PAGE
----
Minnesota Sky

Girls’ weekend with the Lemonade Book Club is one of my favorite annual rituals. The rules are simple: no husbands or partners or children [except nursing newborns]. We gather for a couple of days at a rural Minnesota lake home and relax. We talk of books and stories read over the past year. We laugh. We tease. We reflect. We celebrate friendship and all that is right in the world. We walk. We eat. We drink red wine and Jane’s yummy slush. We sleep. We enjoy. We are grateful.

Those of us traveling home in a Dodge minivan [not miniman as Michele likes to say] on Sunday afternoon enjoyed a brief visit to the tiny town of Snellman, Minn. The intent was to stop for a few snacks. However, the van refused to start when it was time to go. Silly van. A wrecker from 20-some miles away was called to evaluate the situation. Thanks to a D.L. Towing worker and his trusty Booster Pac we made it home later than expected, but safely.

Walkers

Lake Scenes

Shadow

Sky Above Birch Lake

Snellman, Minnesota

Tow Truck Guy

Assistance in Snellman, Minnesota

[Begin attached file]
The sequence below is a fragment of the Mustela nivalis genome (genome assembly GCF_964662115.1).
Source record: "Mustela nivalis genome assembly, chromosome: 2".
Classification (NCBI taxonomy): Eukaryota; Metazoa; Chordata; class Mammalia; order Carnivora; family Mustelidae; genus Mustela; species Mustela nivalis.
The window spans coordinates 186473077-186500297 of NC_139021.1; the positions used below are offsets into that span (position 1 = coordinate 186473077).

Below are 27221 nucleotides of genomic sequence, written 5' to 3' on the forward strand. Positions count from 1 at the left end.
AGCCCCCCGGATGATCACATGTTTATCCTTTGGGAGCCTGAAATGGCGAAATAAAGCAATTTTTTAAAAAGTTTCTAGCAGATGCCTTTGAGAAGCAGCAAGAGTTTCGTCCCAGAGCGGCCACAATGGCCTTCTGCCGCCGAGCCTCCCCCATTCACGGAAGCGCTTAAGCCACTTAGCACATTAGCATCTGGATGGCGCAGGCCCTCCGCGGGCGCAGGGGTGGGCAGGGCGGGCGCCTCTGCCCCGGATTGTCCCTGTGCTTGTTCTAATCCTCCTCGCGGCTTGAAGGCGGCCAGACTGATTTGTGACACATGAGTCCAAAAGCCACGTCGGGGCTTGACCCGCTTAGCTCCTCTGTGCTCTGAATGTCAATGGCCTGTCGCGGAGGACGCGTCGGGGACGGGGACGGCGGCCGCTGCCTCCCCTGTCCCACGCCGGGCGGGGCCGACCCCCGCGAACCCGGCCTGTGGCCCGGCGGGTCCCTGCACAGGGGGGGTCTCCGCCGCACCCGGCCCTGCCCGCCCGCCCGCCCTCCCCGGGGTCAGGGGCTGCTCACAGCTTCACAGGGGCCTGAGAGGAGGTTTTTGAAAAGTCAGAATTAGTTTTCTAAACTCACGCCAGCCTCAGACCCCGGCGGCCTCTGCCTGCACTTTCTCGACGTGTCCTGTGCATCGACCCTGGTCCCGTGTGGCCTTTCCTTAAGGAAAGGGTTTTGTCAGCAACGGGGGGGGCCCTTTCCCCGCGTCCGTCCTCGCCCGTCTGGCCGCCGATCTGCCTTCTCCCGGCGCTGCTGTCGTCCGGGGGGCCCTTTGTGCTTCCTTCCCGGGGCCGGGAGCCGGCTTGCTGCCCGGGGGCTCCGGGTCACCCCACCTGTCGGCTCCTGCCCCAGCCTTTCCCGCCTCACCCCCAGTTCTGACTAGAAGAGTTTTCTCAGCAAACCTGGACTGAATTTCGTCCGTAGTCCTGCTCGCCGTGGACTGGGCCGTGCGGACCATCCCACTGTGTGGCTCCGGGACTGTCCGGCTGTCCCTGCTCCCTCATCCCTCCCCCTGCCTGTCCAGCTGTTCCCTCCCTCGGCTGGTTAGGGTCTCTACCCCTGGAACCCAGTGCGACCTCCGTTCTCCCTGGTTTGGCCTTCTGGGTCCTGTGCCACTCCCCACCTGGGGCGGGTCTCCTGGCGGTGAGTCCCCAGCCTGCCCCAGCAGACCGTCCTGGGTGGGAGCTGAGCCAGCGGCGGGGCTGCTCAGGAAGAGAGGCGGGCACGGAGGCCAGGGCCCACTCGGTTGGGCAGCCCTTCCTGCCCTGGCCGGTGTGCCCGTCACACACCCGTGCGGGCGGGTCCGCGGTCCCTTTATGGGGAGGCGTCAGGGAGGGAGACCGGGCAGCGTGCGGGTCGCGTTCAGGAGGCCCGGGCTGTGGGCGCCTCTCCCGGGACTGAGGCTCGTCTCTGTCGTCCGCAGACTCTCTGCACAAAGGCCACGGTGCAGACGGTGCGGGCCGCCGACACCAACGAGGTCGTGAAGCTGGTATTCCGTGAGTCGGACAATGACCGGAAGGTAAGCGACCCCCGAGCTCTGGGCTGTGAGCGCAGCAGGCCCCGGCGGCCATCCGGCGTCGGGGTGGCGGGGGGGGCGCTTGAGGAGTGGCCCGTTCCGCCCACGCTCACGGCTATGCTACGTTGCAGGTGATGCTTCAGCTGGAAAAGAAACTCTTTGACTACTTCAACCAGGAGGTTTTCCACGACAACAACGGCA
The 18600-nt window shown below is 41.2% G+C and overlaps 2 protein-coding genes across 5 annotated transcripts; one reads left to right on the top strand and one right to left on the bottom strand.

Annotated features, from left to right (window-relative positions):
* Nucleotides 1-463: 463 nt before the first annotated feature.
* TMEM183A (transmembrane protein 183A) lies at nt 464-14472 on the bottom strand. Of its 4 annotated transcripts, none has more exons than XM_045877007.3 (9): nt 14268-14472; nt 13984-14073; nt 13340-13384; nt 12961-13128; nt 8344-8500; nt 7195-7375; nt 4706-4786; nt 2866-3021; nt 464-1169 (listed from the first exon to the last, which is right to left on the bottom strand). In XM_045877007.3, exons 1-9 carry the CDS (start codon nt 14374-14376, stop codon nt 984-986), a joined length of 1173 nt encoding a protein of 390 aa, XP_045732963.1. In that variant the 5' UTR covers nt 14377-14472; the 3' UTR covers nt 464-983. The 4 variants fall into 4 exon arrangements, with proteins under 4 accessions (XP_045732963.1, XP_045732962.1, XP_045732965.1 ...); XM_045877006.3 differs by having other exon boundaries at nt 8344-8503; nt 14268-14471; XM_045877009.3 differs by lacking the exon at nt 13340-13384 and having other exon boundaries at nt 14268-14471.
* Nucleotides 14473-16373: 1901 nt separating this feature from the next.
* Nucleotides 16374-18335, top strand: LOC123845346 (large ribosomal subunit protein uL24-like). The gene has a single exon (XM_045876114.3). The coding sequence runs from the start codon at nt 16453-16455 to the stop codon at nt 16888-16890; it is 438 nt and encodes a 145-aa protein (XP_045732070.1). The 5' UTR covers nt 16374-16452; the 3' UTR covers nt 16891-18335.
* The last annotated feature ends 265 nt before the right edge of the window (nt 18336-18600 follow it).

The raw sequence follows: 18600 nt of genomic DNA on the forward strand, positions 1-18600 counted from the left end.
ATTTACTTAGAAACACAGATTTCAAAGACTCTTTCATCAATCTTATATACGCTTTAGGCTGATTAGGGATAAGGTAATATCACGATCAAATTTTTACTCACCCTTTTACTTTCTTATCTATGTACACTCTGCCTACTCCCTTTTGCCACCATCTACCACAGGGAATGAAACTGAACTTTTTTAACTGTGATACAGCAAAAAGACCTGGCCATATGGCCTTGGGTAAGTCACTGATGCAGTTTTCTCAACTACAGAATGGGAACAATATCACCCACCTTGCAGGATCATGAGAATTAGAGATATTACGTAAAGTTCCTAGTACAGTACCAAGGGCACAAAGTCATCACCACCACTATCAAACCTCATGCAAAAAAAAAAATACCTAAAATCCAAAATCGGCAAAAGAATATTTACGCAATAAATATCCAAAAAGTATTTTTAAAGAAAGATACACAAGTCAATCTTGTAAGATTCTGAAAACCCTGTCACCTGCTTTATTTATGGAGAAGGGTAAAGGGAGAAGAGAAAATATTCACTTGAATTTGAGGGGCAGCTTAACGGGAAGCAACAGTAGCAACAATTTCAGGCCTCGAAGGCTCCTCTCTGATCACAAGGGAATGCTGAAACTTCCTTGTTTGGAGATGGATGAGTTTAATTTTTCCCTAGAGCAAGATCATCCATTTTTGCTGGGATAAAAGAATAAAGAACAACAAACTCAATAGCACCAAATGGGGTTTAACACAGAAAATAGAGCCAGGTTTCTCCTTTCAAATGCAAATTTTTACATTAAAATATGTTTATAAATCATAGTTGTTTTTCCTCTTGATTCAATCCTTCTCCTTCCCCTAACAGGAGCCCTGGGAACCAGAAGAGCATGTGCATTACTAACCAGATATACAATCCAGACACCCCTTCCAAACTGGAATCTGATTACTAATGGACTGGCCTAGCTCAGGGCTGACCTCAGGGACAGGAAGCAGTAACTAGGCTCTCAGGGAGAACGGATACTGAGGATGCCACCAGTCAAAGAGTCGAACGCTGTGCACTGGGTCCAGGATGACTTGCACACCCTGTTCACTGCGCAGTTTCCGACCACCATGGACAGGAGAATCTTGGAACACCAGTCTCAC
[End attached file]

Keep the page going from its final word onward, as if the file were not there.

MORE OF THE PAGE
Landmark: Views of the Moorhead Power Plant

The old Moorhead [Minn.] Power Plant appears to stand watch over the surrounding neighborhood and nearby Red River. Up close, the structure offers a visual delight in terms of both texture and line. The building’s future is uncertain and undergoing study.

Earlier this year, the Plains Art Museum requested submissions for views of the structure or work inspired by it. The resulting exhibition – “Landmark: Views of the Moorhead Power Plant” – features work by seven artists and opens in early June. “Stack” [pictured above] is one of three photographs that I contributed to the exhibit. Other artists are: Janet Flom, Juliet Hanratty, George Pfeifer, Richard Skauge, Gin Templeton and Britta Trygstad.

The museum is encouraging visitors to share their ideas about the building’s possible re-use. I encourage you to do the same.

Little M.

When children play hide-and-seek much of the thrill comes in getting found. Sure there is delight and an abundance of hushed giggles while the seeker makes the rounds. But, really the whole point of the game is that someone eventually gets found.

For me, this online journal serves as an attempt to get found. I’m not speaking of “getting found” in the sense of being discovered and subsequently becoming rich and/or famous. Rather, I’m interested in sharing my experience and perspectives as a visual storyteller. I’m interested in making pictures and connections, while also contributing to a larger effort of photojournalists, documentary photographers and others who believe in the power and importance of telling stories.

Every story shares three key elements: a beginning, a middle and an end. This entry serves as the beginning.